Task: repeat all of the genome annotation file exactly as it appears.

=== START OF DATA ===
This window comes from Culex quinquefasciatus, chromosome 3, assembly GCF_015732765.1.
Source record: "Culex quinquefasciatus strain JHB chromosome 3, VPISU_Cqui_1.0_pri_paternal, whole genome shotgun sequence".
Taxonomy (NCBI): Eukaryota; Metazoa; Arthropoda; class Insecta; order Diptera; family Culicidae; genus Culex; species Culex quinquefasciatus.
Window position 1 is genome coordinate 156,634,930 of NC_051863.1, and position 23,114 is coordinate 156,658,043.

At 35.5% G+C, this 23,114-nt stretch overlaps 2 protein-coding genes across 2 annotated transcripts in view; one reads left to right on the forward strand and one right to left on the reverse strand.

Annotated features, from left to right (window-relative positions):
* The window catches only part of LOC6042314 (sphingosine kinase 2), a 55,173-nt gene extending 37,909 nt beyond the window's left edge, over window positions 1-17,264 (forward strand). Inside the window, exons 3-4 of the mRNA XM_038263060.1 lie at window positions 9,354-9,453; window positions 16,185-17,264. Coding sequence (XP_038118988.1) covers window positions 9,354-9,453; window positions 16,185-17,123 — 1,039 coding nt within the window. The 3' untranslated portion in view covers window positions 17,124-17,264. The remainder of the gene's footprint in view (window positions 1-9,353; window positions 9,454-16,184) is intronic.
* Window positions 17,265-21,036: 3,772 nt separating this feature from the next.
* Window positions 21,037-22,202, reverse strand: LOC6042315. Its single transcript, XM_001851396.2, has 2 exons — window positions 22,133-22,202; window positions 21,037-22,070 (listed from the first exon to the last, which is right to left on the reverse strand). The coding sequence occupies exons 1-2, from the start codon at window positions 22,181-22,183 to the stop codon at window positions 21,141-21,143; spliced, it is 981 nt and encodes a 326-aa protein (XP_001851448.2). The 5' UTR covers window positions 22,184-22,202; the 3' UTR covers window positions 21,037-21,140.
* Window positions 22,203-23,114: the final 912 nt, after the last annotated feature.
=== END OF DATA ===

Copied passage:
This window comes from Culex quinquefasciatus, chromosome 3, assembly GCF_015732765.1.
Source record: "Culex quinquefasciatus strain JHB chromosome 3, VPISU_Cqui_1.0_pri_paternal, whole genome shotgun sequence".
Taxonomy (NCBI): Eukaryota; Metazoa; Arthropoda; class Insecta; order Diptera; family Culicidae; genus Culex; species Culex quinquefasciatus.
Window position 1 is genome coordinate 156,634,930 of NC_051863.1, and position 23,114 is coordinate 156,658,043.

At 35.5% G+C, this 23,114-nt stretch overlaps 2 protein-coding genes across 2 annotated transcripts in view; one reads left to right on the forward strand and one right to left on the reverse strand.

Annotated features, from left to right (window-relative positions):
* The window catches only part of LOC6042314 (sphingosine kinase 2), a 55,173-nt gene extending 37,909 nt beyond the window's left edge, over window positions 1-17,264 (forward strand). Inside the window, exons 3-4 of the mRNA XM_038263060.1 lie at window positions 9,354-9,453; window positions 16,185-17,264. Coding sequence (XP_038118988.1) covers window positions 9,354-9,453; window positions 16,185-17,123 — 1,039 coding nt within the window. The 3' untranslated portion in view covers window positions 17,124-17,264. The remainder of the gene's footprint in view (window positions 1-9,353; window positions 9,454-16,184) is intronic.
* Window positions 17,265-21,036: 3,772 nt separating this feature from the next.
* Window positions 21,037-22,202, reverse strand: LOC6042315. Its single transcript, XM_001851396.2, has 2 exons — window positions 22,133-22,202; window positions 21,037-22,070 (listed from the first exon to the last, which is right to left on the reverse strand). The coding sequence occupies exons 1-2, from the start codon at window positions 22,181-22,183 to the stop codon at window positions 21,141-21,143; spliced, it is 981 nt and encodes a 326-aa protein (XP_001851448.2). The 5' UTR covers window positions 22,184-22,202; the 3' UTR covers window positions 21,037-21,140.
* Window positions 22,203-23,114: the final 912 nt, after the last annotated feature.